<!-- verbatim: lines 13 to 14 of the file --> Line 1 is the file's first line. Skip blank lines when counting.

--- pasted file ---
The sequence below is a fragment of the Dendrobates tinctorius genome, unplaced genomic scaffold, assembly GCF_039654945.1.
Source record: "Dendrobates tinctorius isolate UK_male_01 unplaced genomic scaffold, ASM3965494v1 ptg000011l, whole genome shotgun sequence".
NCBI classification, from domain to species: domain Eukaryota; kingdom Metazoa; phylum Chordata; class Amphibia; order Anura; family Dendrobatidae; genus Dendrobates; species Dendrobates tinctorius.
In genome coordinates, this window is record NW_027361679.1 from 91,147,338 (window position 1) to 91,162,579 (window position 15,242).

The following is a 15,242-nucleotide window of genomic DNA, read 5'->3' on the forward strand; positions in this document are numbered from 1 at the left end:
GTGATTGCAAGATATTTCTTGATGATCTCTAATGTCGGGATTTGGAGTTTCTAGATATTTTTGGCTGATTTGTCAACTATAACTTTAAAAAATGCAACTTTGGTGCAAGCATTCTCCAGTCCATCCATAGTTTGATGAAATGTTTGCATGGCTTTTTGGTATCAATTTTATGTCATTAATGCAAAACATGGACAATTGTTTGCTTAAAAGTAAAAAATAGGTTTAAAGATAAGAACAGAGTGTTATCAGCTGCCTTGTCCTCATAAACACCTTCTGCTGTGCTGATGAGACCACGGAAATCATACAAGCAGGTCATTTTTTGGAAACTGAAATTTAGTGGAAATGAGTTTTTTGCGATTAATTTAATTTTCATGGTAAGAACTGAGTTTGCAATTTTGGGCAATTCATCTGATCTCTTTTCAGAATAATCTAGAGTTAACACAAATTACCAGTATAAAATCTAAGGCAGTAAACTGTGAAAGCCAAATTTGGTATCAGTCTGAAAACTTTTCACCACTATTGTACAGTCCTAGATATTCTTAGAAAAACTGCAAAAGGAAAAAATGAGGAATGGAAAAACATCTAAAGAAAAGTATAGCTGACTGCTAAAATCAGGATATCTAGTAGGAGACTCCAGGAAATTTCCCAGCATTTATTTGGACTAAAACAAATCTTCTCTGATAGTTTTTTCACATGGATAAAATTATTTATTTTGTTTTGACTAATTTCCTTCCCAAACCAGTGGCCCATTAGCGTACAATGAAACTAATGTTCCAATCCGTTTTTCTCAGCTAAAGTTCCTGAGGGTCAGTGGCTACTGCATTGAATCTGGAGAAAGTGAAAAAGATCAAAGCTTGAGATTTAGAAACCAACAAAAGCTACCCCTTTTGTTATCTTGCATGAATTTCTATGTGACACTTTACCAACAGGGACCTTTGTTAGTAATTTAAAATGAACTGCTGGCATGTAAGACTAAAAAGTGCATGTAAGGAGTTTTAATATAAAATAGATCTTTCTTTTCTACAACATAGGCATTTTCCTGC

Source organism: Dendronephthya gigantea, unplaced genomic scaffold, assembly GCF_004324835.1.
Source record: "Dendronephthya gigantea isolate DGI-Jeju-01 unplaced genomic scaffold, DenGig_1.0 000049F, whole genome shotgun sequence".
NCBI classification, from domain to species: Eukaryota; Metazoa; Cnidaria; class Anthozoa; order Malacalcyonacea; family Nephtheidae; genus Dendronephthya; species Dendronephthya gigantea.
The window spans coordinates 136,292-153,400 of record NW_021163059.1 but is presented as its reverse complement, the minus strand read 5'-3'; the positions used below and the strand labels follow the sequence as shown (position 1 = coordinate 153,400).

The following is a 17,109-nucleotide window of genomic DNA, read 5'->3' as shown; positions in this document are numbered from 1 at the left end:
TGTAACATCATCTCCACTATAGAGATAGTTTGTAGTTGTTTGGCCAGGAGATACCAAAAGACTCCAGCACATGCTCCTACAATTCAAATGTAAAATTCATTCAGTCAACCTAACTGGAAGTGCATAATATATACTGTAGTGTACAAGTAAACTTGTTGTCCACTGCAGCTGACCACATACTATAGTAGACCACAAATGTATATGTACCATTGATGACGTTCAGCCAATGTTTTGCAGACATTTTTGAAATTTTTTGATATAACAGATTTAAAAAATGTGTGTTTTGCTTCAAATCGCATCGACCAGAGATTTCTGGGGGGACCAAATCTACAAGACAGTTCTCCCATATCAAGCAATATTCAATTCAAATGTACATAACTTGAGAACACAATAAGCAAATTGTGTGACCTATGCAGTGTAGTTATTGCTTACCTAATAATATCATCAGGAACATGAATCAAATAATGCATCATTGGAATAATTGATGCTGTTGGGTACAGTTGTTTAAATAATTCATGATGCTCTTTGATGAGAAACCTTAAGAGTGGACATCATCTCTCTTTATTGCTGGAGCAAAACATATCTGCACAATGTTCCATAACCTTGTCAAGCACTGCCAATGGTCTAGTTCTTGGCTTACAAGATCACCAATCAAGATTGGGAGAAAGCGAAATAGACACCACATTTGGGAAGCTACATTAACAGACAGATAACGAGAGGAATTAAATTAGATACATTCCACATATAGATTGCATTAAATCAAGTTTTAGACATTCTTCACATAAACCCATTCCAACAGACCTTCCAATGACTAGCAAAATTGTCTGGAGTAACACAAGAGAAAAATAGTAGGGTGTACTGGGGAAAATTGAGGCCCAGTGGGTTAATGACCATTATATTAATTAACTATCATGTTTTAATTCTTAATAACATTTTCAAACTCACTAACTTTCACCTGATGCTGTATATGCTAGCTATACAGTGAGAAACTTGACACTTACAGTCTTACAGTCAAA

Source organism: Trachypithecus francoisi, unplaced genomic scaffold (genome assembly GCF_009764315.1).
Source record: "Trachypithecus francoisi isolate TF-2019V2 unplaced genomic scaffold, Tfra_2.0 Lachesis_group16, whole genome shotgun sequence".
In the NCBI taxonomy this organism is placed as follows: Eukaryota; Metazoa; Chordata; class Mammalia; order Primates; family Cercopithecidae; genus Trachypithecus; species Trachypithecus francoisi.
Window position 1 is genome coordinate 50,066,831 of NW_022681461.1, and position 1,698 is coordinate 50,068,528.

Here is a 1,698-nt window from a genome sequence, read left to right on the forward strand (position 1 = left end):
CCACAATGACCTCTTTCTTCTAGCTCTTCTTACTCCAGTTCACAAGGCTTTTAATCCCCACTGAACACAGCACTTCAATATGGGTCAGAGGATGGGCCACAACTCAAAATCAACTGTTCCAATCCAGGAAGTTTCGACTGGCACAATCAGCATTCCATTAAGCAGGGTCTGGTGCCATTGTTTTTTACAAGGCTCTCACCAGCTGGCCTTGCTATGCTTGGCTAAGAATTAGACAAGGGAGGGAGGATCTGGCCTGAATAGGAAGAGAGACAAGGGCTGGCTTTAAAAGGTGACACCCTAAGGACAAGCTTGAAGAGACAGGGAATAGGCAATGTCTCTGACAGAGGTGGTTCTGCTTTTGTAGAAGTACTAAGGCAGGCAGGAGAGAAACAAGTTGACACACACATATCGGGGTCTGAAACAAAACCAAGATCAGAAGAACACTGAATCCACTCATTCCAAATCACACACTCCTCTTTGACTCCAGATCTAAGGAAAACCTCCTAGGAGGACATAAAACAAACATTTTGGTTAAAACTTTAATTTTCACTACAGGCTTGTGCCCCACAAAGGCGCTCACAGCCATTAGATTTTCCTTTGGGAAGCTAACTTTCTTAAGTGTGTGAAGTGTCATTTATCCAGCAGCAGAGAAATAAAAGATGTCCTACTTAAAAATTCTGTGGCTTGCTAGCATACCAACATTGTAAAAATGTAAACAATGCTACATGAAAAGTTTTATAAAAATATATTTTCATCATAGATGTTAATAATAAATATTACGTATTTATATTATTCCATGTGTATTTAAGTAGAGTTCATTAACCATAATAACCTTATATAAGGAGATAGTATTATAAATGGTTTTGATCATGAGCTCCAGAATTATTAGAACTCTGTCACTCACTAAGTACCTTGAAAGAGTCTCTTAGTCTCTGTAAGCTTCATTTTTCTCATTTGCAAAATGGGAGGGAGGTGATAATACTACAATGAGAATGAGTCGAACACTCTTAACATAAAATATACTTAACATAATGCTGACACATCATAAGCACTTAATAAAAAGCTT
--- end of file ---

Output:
Source organism: Trachypithecus francoisi, unplaced genomic scaffold (genome assembly GCF_009764315.1).
Source record: "Trachypithecus francoisi isolate TF-2019V2 unplaced genomic scaffold, Tfra_2.0 Lachesis_group16, whole genome shotgun sequence".